Enterprise Design Framework: Big Picture

I enjoyed reading Intersection: How Enterprise Design Bridges the Gap Between Business, Technology and People by Milan Guenther when it was published. Since then I keep referring to the book for insight and recommend it to other people who design and deliver digital services. I also wrote an Amazon review to prove it.

Milan and the folks at eda.c managed to put a set of different design disciplines in a meaningful context with their enterprise design framework. In itself, this accomplishment deserves recognition.

As every other model the enterprise design framework makes conscious decisions to include some aspects of the modelled domain while excluding others. With a respectful and appreciative nod to Milan and friends I’d like to discuss some things I view differently.

The big picture is the first of the five layers of the enterprise design framework. Its three elements are identity[enterprise] architecture and experience. The intersection of these elements is labeled enterprise design.

While many equally useful definitions of architecture exist, I find this one particularly useful:

All architecture is design but not all design is architecture. Architecture represents the significant design decisions that shape a system, where significant is measured by cost of change. —Grady Booch

Consequently, I have difficulties seeing enterprise design as a subset of enterprise architecture. If I have to speak about enterprise architecture, I’d view the relationship the other way around. (The term architecture is abused so much that I hardly find value in using it anymore. I’m quite happy with design as used by Herbert Simon.)

The enterprise design framework’s briefing poster says: “Take a few steps back and look at your enterprise from some distance. What is it all about, why does it exist?” To me, this asks about the why people choose to participate in the enterprise, i.e. participants’ motivation. This then seems to be fairly well aligned with the time-honoured tradition of exploring stakeholders and their interests.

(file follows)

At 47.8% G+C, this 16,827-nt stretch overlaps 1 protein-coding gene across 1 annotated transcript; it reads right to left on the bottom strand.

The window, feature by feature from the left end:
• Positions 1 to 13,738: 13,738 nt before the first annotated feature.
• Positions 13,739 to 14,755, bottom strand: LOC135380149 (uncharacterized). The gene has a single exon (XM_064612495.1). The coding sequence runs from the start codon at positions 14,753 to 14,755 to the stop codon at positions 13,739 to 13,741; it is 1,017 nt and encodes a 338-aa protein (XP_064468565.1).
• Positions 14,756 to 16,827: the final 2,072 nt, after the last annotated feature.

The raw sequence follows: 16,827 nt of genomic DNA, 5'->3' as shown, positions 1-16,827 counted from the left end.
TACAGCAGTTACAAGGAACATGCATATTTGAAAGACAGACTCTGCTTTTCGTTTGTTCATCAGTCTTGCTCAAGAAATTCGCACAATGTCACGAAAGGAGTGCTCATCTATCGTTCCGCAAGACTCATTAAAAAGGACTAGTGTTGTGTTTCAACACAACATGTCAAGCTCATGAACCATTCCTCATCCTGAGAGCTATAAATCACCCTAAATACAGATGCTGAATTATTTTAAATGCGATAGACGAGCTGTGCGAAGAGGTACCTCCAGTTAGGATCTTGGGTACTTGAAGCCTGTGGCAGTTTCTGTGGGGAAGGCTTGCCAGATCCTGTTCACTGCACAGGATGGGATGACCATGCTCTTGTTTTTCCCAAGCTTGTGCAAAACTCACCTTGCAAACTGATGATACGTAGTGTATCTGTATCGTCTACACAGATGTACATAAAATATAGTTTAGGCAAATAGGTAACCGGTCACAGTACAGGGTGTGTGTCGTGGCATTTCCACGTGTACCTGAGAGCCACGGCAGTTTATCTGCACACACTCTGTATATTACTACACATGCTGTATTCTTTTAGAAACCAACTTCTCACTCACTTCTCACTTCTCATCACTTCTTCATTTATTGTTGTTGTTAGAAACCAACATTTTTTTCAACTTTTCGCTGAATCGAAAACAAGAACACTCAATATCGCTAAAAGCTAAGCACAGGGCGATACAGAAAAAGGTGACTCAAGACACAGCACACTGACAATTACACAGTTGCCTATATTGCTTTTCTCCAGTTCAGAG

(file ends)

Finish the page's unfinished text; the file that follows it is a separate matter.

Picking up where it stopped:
Identity (described to relate to branding work) seems to be only one aspect of that exploration rather than a distinct concern at the big-picture level. Other relevant aspects are purpose and values (hat-tip to Tom Graves).

Experience design provides valuable methods for conducting this exploration, although I think I’d discuss this at a lower level of the framework. I’m not yet sure where, but the anatomy level definitely will have to talk about experiences. (More on anatomy in a later post.)

So, this post is not about the enterprise design framework being wrong or about me being right. I just view and do some things differently…and learn as I go.


5 thoughts on “Enterprise Design Framework: Big Picture

  1. Pingback: Enterprise Design Framework: Anatomy | Oliver's Blog

  2. Pingback: Enterprise Design Framework: Frames | Oliver's Blog

  3. Pingback: The service concept revisited #3: where are the people? | Unfashionable

  4. Nate Gerber

    Hi Oliver!

    I’m a fellow soujorneur and creative soul hailing from Toronto, Canada. Also very much a big fan of Tom Graves work, and count Tom as a valued friend on the other side of the pond.

    I happen to be finding your blogs incredibly useful. Just wanted to hat tip to you 🙂 would love to learn more about what you’re up to in the world!

    Best regards,


    1. Oliver Baier Post author

      Hi Nate,

      thank you for your kind words. I’d like to find out what I’m up to in the real word, too 😉

      I’ve just turned independent, so this statement is not just ironic. Conceptual design / conceptual architecture is very hard to sell, although may people begin to appreciate it when they see it in action. Let’s see where this takes me.



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